It is the opinion of the writer that the strike would have been lost had we not all fought together, throwing the weight of our organization and press in with the I.W.W

Let it here be understood that this article is not written with the purpose of showing the superiority of political action over direct action, but with the view of showing the necessity of both political and industrial union action in the struggle of the working class for emancipation.

The general strike was called for February 28. “Nip the strike in the bud,” ordered the mill owners. “Righto. At your service,” replied the city administration, the police, the press and some of the clergy.

The police gave orders that all halls be closed against the I.W.W., and got their clubs in readiness. The newspapers put their lying pens to work, and the clergy prepared sermons to suit the occasion. The strikers had already engaged Turn Hall as their headquarters, and the police had ordered this closed, too, and, moreover, intended to enforce the order by means of their clubs and guns, if necessary.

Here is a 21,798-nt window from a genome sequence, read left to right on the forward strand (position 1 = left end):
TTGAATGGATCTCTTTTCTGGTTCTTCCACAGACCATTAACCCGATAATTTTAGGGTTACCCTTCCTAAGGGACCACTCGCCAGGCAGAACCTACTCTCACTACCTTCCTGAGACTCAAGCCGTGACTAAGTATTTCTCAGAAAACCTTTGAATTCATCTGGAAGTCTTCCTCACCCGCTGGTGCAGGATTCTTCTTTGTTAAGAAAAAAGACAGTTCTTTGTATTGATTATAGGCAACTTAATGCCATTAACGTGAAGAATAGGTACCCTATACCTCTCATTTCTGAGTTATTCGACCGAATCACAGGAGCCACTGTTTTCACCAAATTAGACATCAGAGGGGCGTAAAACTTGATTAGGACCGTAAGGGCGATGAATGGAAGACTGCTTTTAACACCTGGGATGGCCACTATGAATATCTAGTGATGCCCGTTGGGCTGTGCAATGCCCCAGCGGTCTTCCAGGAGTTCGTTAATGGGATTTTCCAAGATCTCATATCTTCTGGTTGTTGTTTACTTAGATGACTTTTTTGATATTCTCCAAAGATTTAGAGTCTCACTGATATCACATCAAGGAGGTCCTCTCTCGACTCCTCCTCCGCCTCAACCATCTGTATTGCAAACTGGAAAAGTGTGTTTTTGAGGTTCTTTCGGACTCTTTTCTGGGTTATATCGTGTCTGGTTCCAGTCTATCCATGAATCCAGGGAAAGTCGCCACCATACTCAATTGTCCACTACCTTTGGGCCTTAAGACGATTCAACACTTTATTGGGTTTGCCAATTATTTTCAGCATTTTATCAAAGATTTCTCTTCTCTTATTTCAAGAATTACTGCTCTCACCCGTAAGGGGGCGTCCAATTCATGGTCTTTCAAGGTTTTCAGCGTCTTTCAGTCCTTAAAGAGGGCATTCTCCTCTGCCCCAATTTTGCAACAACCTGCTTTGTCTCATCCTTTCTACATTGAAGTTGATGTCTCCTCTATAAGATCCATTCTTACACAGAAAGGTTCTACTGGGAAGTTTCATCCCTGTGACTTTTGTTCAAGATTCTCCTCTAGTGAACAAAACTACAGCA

On the first day of the general strike a few hundred strikers filed out of Turn Hall and proceeded peacefully along the sidewalk in double file, when they were brutally attacked by a gang of bluecoated, brass-buttoned ruffians, headed by their Chief. Clubs were swung right and left, and no discrimination was made as to sex or age. One girl was struck and her cries could be heard two blocks distant.

“Well done!” said the silk bosses, and their editorial lackeys echoed, “Well done!” The bosses’ papers appeared with headlines announcing, “Rioting Strikers Suppressed by Timely Work of Chief of Police Bimson and his Squad of Men Strike Being Nipped in the Bud.”

Quinlan, Tresca and Miss Flynn and a score of other less known workers in the I.W.W. were locked up. Bail was furnished by Socialists and sympathizers, mostly.